by David Bennett
It’s that time of year when the migration of waterfowl has begun and hunters unlock the gun cabinet and pull on camo. It turns out those wonderful ducks may be carrying more than the odd band and a desire for warmer climes.
Is the rapid spread of herbicide-resistant pigweeds in the Mid-South at least partially attributable to the flyway? A recent study out of Missouri says it is quite likely.
In 2014, Jaime Farmer was a weed science program graduate student under Dr. Kevin Bradley at the University of Missouri. That fall, Farmer — now a Pioneer agronomist for western Missouri — began collecting hunter-harvested ducks. In 2015, Farmer and colleagues did a feeding study and repeated the collection of ducks and snow geese.
Farmer, who spoke with Delta Farm Press in early December, explains what the study showed.
What precipitated the start of the study?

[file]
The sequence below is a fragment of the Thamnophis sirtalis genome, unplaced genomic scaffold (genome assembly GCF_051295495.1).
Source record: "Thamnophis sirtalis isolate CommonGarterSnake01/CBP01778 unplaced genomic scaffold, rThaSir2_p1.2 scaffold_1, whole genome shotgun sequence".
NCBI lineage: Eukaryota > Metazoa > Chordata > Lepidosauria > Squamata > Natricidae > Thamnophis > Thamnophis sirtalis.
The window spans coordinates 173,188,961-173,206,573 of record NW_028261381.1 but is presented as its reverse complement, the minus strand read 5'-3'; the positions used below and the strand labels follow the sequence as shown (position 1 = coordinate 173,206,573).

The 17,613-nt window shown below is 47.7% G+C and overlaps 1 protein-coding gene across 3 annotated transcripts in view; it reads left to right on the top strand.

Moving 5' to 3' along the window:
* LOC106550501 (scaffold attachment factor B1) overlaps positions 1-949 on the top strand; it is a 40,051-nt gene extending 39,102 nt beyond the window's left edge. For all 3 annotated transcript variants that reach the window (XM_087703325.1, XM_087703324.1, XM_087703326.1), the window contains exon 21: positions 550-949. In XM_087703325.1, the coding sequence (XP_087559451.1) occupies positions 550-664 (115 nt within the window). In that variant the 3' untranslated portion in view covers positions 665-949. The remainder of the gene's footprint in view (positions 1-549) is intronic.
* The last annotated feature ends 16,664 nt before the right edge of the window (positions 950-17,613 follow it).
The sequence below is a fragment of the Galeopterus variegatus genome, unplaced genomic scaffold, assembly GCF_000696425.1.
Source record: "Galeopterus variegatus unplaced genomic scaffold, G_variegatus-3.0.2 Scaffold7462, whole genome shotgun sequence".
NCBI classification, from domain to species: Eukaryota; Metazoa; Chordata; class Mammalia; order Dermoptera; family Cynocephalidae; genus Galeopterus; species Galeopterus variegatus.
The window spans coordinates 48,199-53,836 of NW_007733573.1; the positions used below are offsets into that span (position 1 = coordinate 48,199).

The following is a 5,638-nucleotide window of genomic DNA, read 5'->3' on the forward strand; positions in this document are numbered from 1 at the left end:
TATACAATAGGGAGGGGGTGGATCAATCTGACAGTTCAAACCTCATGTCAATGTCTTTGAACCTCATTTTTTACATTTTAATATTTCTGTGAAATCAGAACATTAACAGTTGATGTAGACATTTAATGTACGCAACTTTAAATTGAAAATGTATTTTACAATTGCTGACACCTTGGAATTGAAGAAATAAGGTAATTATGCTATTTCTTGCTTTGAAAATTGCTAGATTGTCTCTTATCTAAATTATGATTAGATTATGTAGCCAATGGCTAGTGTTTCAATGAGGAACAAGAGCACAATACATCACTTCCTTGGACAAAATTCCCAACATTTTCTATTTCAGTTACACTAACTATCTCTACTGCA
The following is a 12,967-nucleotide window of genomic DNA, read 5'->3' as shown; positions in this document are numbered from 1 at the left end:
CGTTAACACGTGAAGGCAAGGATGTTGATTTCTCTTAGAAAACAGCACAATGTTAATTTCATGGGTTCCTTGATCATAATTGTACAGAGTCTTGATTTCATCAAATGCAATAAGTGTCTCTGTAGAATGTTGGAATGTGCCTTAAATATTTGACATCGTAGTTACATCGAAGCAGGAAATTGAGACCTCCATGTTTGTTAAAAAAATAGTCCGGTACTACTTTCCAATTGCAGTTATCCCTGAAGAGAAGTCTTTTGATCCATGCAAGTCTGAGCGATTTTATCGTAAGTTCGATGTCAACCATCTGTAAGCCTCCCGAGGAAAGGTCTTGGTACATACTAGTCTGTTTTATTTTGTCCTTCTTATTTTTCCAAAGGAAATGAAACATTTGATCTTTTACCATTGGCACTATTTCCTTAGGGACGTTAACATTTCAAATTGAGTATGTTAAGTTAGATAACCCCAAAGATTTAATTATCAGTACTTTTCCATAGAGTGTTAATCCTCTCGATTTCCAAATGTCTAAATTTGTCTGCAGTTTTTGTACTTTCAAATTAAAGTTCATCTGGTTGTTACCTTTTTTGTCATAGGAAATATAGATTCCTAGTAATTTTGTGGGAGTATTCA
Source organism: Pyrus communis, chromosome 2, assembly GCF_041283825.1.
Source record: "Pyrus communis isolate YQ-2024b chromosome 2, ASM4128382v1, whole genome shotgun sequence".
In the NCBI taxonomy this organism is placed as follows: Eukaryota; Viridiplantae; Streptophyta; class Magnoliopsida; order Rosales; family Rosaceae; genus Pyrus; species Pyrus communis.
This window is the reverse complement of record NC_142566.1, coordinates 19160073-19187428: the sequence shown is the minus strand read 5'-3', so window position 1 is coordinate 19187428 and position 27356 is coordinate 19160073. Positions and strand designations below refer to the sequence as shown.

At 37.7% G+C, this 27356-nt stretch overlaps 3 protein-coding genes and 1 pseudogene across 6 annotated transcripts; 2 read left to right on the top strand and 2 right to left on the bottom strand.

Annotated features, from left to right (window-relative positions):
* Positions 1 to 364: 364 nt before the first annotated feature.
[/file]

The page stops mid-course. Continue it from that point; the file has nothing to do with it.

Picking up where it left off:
“A couple of things came together. First, my predecessors in the program were avid waterfowl hunters. Dr. Bradley had been tracking the movement of Palmer amaranth throughout Missouri for a few years before I got there.
“One of the things they noticed was that a lot of the areas in counties they were finding the weed were in river bottoms. Western Missouri has two main river systems flowing through. Until then, most of the Palmer amaranth had been contained in the Bootheel.
“The first thought was ‘maybe it’s flooding that dispersing the seed in these bottoms.’ But what was interesting was the movement of the Palmer was from south to north – opposite of the water flow direction. That’s when they came up with the possibility that waterfowl may be responsible for spreading the seed. Farmers pointed out that a lot of ducks and geese had been in fields over the winter and then they found pigweeds there the next growing season.
“When I got to the program, he asked if I could figure out a way to answer whether waterfowl was the answer. We began looking at literature, decided to find out if waterfowl were even eating Palmer amaranth and waterhemp seed and, if so, what potential does that seed have to make it through the bird and still be viable.”